GARY| Mayor Karen Freeman-Wilson wants to raise the pay of Gary police and firefighters by $10,000 over three years amid mounting unrest.
Gary police are among the lowest paid in the region and picketed outside City Hall in September after not receiving any raises in nearly a decade. The low pay — around $35,000 for a starting patrolman — has been an issue for retention as police officers routinely seek better salaries, often in safer suburban departments. Earlier this week, Hammond announced it hired away two Gary police officers.
Crime has been an issue of growing concern in the city, which has had 36 homicides so far this year and eight in a period of just eight days.
Freeman-Wilson has talked to the Gary Common Council about boosting public safety pay.
“On Wednesday, we discussed our intentions to address changes in compensation for police and fire personnel by the end of the week,” she said.
“We have been working with unions and command staff from the Gary Police Department and Gary Fire Department for the past nine months in an effort to address compensation.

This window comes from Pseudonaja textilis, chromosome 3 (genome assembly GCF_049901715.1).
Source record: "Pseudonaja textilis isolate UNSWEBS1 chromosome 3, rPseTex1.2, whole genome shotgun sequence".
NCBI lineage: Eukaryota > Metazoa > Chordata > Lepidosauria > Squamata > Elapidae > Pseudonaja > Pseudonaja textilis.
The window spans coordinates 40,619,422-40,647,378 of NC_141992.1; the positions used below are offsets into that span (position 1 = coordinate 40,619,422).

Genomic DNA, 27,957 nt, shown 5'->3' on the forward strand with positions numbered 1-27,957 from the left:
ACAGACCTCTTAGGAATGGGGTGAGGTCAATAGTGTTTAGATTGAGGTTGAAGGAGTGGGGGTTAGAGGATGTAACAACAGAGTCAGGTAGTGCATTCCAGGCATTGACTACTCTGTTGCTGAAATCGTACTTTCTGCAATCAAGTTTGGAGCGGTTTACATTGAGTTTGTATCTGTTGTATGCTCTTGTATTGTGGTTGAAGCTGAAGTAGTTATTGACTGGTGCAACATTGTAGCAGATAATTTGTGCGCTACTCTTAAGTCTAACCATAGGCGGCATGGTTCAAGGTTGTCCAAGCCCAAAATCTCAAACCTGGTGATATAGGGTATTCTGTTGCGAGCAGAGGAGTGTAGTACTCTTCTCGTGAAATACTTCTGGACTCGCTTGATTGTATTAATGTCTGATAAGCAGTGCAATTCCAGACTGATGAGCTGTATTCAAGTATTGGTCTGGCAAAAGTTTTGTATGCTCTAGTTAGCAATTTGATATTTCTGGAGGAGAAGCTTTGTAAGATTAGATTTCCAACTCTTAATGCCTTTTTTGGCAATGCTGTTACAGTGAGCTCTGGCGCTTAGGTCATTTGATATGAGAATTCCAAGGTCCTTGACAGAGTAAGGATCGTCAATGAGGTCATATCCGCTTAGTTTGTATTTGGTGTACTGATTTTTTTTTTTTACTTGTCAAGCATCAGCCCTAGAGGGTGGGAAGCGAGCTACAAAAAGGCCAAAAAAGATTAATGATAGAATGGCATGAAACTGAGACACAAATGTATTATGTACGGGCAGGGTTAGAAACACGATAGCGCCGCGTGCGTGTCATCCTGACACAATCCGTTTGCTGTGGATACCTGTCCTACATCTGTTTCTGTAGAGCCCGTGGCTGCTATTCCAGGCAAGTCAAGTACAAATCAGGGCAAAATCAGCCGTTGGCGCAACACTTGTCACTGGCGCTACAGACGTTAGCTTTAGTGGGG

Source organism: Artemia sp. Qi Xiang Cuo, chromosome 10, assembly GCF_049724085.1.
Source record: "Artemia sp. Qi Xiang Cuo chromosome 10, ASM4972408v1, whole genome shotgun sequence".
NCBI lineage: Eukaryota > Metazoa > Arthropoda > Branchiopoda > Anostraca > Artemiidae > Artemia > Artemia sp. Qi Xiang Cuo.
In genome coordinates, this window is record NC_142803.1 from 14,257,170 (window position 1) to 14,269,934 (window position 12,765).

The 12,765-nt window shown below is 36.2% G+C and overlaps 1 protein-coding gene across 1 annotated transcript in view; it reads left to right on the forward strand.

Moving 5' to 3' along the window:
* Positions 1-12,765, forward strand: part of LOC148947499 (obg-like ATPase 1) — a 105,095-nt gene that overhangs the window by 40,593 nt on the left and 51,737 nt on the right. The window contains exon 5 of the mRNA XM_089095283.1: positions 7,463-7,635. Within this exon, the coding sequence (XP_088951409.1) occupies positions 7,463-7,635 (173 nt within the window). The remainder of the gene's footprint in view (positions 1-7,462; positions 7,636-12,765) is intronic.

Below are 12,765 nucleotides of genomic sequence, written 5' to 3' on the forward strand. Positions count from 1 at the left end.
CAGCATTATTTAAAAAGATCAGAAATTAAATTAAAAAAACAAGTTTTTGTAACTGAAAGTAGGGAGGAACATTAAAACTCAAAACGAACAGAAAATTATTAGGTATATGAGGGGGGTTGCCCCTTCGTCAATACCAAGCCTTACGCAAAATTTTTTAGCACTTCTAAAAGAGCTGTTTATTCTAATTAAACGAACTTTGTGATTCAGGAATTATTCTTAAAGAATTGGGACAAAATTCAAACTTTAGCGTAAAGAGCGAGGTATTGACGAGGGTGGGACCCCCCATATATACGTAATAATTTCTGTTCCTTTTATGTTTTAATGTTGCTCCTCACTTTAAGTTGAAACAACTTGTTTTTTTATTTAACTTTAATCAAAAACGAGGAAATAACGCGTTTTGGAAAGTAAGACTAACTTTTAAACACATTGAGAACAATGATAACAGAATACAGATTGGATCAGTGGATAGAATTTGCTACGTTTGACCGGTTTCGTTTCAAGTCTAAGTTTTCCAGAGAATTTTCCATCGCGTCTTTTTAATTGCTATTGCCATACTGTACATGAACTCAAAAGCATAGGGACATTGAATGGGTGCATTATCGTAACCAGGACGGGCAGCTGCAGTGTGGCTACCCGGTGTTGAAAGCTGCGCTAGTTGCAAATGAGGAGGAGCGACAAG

“During 2014 and 2015, we increased clothing allowances by $1,500 each year. While this did not increase base salary, this represented a 4 percent increase each year. Notwithstanding that fact, we understand that public safety salaries in the city of Gary have lagged behind the rest of the region.”
Gary wants to make salaries more equitable with neighboring communities, in order to hold onto officers who often start law enforcement careers in the city and then move to other departments for better pay as soon as they can.
Freeman-Wilson proposed public safety salary increases of $2,500 for 2015, $5,000 for 2016 and $2,500 for 2017.
“In order to achieve these salary levels, there will be a need to do some restructuring in the Police and Fire departments,” she said. “We will also propose public safety officers who will perform functions for both departments at a higher compensation level. It is also our expectation that all personnel will be fit for duty and that we will work together to improve working conditions for police and fire.”
She said the raises were just one part of her administration’s budget request, which also has a safety valve in case revenue drops by more than 20 percent.
The Gary Common Council must approve the budget.
“There has never been a dispute that public safety personnel in the city of Gary deserve to be compensated for the dangerous jobs they do,” Freeman-Wilson said. “We owe it to the citizens of this community to protect the fiscal integrity of the city. This is the balance that we have been working hard to achieve.”